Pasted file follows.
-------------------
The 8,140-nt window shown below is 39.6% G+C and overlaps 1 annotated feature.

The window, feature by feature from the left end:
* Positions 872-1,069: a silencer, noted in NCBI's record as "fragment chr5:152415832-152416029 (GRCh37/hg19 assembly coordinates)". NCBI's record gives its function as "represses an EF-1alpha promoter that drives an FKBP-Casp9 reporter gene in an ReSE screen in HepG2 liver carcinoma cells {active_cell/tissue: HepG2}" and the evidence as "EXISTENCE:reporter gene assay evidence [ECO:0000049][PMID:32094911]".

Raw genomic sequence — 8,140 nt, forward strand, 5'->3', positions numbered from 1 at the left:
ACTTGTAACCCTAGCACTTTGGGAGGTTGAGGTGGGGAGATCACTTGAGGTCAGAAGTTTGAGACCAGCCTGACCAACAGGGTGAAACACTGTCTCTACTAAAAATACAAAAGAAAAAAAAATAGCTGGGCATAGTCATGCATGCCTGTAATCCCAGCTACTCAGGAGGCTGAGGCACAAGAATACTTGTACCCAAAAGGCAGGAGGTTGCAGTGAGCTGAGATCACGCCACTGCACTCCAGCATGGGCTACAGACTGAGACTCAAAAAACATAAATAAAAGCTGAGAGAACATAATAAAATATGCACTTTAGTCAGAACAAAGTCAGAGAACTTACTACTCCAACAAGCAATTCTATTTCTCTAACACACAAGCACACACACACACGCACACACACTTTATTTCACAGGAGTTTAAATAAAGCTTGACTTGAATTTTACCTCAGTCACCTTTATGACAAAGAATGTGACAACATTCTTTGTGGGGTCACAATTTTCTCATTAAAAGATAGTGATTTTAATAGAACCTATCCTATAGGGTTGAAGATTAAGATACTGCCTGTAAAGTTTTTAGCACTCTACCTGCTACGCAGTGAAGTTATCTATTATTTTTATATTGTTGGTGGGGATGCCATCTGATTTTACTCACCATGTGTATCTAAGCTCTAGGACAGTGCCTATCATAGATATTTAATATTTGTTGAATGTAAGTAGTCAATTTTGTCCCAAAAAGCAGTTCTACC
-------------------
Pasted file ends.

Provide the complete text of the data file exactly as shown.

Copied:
The 8,140-nt window shown below is 39.6% G+C and overlaps 1 annotated feature.

The window, feature by feature from the left end:
* Positions 872-1,069: a silencer, noted in NCBI's record as "fragment chr5:152415832-152416029 (GRCh37/hg19 assembly coordinates)". NCBI's record gives its function as "represses an EF-1alpha promoter that drives an FKBP-Casp9 reporter gene in an ReSE screen in HepG2 liver carcinoma cells {active_cell/tissue: HepG2}" and the evidence as "EXISTENCE:reporter gene assay evidence [ECO:0000049][PMID:32094911]".

Raw genomic sequence — 8,140 nt, forward strand, 5'->3', positions numbered from 1 at the left:
ACTTGTAACCCTAGCACTTTGGGAGGTTGAGGTGGGGAGATCACTTGAGGTCAGAAGTTTGAGACCAGCCTGACCAACAGGGTGAAACACTGTCTCTACTAAAAATACAAAAGAAAAAAAAATAGCTGGGCATAGTCATGCATGCCTGTAATCCCAGCTACTCAGGAGGCTGAGGCACAAGAATACTTGTACCCAAAAGGCAGGAGGTTGCAGTGAGCTGAGATCACGCCACTGCACTCCAGCATGGGCTACAGACTGAGACTCAAAAAACATAAATAAAAGCTGAGAGAACATAATAAAATATGCACTTTAGTCAGAACAAAGTCAGAGAACTTACTACTCCAACAAGCAATTCTATTTCTCTAACACACAAGCACACACACACACGCACACACACTTTATTTCACAGGAGTTTAAATAAAGCTTGACTTGAATTTTACCTCAGTCACCTTTATGACAAAGAATGTGACAACATTCTTTGTGGGGTCACAATTTTCTCATTAAAAGATAGTGATTTTAATAGAACCTATCCTATAGGGTTGAAGATTAAGATACTGCCTGTAAAGTTTTTAGCACTCTACCTGCTACGCAGTGAAGTTATCTATTATTTTTATATTGTTGGTGGGGATGCCATCTGATTTTACTCACCATGTGTATCTAAGCTCTAGGACAGTGCCTATCATAGATATTTAATATTTGTTGAATGTAAGTAGTCAATTTTGTCCCAAAAAGCAGTTCTACC